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What web technologies do you need to suceed?

New technology comes out all the time, new languages, new frameworks, but when is the time to drop the old for the new?

StefanMischook

New technology comes out all the time, new languages, new frameworks, but when is the time to drop the old for the new? Seasoned designer and developer Stefan Mischook offers some top opinon and advice

StefanMischook

AUTHOR PROFILE

President of Web Mentor
Stefan has been building websites and web apps since 1994 and currently develops web training courses and apps. Webmentor is Killersites.com’s new online video training site that features practical web design and development training videos.


As a web designer or a web developer, you have to keep your eye on what’s going on out there in the field. But that doesn’t mean you need to learn every new thing that comes out. If you did, you would never have time to do any actual work!

The key is to look for bigger trends in the market and any major technology shifts. For example, when Steve Jobs blocked Flash from running on iOS devices, that was an event worth noting. Why? Because that meant the eventual death of Flash, given how popular iOS devices were at that time. So Flash developers had to take note, and people thinking of learning Flash should have put on the brakes.

In a short time, it was clear that Flash was on its way out, especially when Adobe (the makers of Flash) stopped producing a Flash player for Android. The death of Flash meant a new technology had to take its place. HTML5 adoption was already growing fast, and Steve Jobs decision to kill Flash and back HTML5, pushing forward HTML5 adoption in the process. It was clear that it was finally time to dump Flash and learn HTML5, as the market tends to favour open standards over closed!


“Don’t jump into something new for only incremental improvement. Before I jump into some new technology (and dump another) the new technology had better offer some major advantages”


I’ve been in the web design and development game since the early Nineties, and the one thing that I’ve seen over and over again, is that open technology is typically favoured over closed. Open technology (often called open source) is free and not owned by any one company. The nerd community prefers this because they feel locked in otherwise – this feeling is all about being tied in to some corporation that could suddenly raise prices or changes features in closed technology.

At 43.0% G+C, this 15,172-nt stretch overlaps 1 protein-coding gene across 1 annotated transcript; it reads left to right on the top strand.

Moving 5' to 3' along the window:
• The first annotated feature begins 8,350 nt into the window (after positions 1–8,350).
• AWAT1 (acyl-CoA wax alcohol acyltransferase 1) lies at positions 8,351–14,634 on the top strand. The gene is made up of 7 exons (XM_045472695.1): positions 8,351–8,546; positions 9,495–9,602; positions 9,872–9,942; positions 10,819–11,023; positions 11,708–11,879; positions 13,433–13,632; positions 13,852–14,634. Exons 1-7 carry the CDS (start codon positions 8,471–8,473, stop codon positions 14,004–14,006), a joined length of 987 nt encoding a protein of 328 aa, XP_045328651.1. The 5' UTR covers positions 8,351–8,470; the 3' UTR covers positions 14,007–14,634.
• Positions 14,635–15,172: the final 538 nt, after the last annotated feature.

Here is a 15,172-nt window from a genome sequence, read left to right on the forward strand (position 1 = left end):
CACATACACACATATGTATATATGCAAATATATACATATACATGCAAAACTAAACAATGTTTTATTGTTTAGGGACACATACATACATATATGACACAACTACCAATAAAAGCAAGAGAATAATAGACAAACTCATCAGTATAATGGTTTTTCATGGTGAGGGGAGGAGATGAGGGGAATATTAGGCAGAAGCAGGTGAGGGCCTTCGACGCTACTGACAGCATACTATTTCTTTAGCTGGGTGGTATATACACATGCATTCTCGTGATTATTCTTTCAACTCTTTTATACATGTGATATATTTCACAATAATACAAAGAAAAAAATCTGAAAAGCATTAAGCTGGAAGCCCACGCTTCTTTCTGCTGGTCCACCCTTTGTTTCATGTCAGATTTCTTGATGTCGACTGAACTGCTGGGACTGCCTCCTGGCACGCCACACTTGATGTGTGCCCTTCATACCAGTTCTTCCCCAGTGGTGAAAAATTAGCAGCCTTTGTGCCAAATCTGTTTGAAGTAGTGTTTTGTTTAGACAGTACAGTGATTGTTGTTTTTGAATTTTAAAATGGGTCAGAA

Going back to my example of Flash vs HTML5, HTML5’s open nature was often sighted as a reason why it should be adopted over Flash. HTML5 is just one of many examples of open technology winning the hearts and minds of the nerd community, much like PHP, MySQL, WordPress and JavaScript too, which are just a few examples of technologies that beat out competitors that were not open source. So when choosing a new language or technology, consider whether or not it is open first of all.

Don’t jump into something new for only incremental improvement. Before I jump into some new technology (and dump another) the new technology had better offer some major advantages. Sometimes these advantages can be technical improvements, say for example it could run much faster then our previous tech. Or perhaps a new technology might do something the current one simply can’t do at all – a new feature that is superuseful. One such example is that we are looking at using PostgreSQL for our database instead of MySQL, and this is because PostgreSQL does a few things that our project could really benefit from.

But it’s important to understand that everything will come with its own set of unique problems. So a new technology may do something really well, that your current tech doesn’t. But you might then discover that your current tech does other things, that the new technology has problems with. It is rare to actually find something that is an improvement over everything that you’re already used to.

Look to where the jobs are going. Another factor to consider is the job market; will learning certain tech open you up to securing more, or better paid work?
With a few Google searches, you can find where the demand is and what the trend is. Today for example, JavaScript is growing fast, as is the demand for good UX developers. Be careful to not chase after lucrative jobs in an area where there is no growth. For example, there are high-paying jobs in older (dying) programming languages, simply because nobody wants to code in them anymore!

Experienced nerds know that they will code themselves into obscurity if they work with dead-end technology. So it’s hard for employers to find the coders, and so the pay is high. Finally, don’t fall in love with a technology – be ready to dump it when it’s time to move on!

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